TIP 27: Only One in Three Parents Believe Their Kid Will Inherit a Brighter Future, June 23, 2019

Richard Reeves of Brookings observes across 99 percent of human history, the belief that life gets better as kids mature would have been eccentric.

Not so since the era of Adam Smith however, when a more optimistic view came into prominence within societies adopting capitalism.

We call this widely held home-spun view the Great American Dream, that each generation will rise on the shoulders of the one before.  Capitalism’s greatest challenge then, is to keep delivering on the Great American Dream.  It’s a dream in deep trouble, however.

We work not just for ourselves but for our children also, says Reeves.  Often parents invest in the future by securing education for kids with hopes that enhanced skills will lead toward a better life.

Certainly it worked for a very long while.  Consider the so-called Greatest Generation.  Nine in ten Americans born in 1940 ended up richer than their parents.  Not so for those born four decades later, however.  Their number slipped from 90 percent to only 50 percent.

Intergenerational mobility is slowing for two main reasons.  Sluggish economic growth is one.  The other is rising inequality.  This makes The Dream increasingly less attainable for many segments of the American population.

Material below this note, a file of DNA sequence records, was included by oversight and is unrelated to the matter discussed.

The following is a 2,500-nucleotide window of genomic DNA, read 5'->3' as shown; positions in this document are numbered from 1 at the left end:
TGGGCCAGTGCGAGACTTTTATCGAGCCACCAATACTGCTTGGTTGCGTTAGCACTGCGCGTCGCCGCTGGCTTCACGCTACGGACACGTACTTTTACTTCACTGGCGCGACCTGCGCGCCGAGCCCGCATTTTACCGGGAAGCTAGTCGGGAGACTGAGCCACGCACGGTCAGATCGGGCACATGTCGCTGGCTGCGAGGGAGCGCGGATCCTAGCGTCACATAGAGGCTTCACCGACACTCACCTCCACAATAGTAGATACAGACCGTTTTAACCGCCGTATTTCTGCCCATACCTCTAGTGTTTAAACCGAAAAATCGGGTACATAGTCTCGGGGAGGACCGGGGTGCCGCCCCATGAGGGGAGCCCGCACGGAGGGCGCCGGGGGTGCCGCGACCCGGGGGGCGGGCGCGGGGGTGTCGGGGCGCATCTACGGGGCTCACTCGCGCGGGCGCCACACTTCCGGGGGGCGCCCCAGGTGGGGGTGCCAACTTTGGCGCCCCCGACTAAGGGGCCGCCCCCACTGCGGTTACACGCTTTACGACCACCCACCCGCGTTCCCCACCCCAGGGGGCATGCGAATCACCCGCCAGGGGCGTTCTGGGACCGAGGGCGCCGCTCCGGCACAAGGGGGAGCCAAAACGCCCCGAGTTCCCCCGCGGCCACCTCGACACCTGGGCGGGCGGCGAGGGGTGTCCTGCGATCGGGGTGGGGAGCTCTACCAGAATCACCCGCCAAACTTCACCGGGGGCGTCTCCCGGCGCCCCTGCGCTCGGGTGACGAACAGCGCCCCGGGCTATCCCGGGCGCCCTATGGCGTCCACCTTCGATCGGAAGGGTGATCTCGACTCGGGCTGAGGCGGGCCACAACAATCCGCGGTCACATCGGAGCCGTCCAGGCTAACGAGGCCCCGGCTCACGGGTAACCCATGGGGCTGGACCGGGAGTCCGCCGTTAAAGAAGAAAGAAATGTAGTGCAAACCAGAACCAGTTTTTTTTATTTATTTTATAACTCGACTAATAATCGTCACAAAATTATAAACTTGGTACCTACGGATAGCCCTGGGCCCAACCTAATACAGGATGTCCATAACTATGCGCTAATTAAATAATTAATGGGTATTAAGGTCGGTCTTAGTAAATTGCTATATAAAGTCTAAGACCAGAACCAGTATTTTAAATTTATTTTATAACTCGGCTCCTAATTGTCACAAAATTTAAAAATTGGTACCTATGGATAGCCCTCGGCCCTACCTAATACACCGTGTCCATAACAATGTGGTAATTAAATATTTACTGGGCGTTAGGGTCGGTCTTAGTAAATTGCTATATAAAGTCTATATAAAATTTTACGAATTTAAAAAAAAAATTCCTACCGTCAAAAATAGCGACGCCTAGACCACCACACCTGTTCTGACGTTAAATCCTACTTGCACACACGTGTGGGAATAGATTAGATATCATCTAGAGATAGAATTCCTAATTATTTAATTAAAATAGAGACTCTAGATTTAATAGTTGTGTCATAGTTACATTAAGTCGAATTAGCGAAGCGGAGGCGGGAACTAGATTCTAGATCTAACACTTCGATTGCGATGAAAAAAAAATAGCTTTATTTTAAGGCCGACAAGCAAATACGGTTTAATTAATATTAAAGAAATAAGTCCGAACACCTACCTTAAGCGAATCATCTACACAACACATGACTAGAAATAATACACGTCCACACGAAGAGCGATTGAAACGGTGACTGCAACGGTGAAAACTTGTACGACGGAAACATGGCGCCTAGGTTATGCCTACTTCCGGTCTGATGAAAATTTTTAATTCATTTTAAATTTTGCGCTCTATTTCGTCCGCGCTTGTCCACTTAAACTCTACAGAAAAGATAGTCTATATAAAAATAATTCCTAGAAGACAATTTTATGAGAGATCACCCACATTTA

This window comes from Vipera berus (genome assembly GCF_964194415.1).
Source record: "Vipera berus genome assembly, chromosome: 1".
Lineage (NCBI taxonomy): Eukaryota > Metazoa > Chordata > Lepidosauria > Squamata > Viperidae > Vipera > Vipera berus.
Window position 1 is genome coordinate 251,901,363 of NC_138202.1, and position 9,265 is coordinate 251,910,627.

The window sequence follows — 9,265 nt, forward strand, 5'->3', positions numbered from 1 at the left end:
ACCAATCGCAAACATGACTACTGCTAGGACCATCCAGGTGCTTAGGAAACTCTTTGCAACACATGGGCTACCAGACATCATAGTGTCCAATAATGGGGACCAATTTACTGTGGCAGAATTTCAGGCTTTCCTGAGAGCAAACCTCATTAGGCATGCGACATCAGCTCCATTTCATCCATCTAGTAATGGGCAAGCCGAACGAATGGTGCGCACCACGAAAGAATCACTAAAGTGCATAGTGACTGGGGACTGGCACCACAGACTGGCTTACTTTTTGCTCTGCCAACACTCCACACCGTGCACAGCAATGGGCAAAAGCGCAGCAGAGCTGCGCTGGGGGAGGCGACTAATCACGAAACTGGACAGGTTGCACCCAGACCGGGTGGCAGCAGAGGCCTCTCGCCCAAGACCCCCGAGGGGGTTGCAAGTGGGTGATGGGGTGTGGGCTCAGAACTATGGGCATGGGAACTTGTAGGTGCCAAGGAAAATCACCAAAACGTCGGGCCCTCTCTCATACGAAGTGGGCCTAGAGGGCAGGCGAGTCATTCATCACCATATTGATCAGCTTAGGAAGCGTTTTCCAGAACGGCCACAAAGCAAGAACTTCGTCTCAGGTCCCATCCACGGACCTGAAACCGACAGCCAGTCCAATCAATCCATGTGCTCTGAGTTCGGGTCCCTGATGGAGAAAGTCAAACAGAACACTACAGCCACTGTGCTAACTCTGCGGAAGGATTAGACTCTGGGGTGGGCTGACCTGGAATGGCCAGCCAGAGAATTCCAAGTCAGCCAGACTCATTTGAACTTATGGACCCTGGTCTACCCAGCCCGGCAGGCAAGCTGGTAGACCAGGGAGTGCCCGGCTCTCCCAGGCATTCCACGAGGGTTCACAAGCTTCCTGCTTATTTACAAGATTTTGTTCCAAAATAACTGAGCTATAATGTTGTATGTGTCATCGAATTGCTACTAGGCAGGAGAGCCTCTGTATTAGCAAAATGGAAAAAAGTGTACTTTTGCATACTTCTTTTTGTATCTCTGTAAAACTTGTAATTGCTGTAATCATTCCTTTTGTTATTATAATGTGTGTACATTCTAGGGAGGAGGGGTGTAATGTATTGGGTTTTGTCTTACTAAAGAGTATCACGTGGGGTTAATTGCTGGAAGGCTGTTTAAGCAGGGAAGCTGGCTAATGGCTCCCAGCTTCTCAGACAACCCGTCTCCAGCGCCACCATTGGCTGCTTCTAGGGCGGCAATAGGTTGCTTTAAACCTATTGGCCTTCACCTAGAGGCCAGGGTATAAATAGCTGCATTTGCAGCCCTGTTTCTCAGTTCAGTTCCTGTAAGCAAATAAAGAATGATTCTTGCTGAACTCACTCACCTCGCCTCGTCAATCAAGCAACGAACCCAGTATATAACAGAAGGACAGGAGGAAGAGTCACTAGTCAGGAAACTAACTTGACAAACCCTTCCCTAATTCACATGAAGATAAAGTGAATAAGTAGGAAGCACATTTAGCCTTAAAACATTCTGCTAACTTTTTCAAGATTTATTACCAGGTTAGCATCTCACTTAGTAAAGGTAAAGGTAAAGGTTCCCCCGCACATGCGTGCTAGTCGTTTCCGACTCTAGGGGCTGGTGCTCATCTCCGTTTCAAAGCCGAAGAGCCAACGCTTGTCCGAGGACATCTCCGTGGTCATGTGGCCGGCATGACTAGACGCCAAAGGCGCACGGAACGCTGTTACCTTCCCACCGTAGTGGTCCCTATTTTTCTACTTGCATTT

Only one in three parents now believe their kids will eventually become better off economically.

Our changing national mood matters, says Reeves.  If the future looks less bright, then we should expect decreasing enthusiasm for sacrifices to obtain education, to start new businesses or to move away to start new jobs.

Now, this becomes the overarching political question as 2020 approaches.  It is a highly ideological one.  For Republicans, their proposed solution translates into increasing the rah-rah for unfettered free markets and diminished government economic roles.  Democrats on the other hand back more government leadership to get the American Dream back on track.  Conservatives label the Democratic approach as “socialism.”

We’ll be talking more about the nature of capitalism’s crisis and why a more hands-on approach…not hands off…makes sense.

If you’re moved by this debate about capitalism’s future, stay tuned.  Also check out the Brookings Institution, link below.   

Links:

Brookings – Capitalism Used to Promote a Better Future

Richard Reeves article on Brookings

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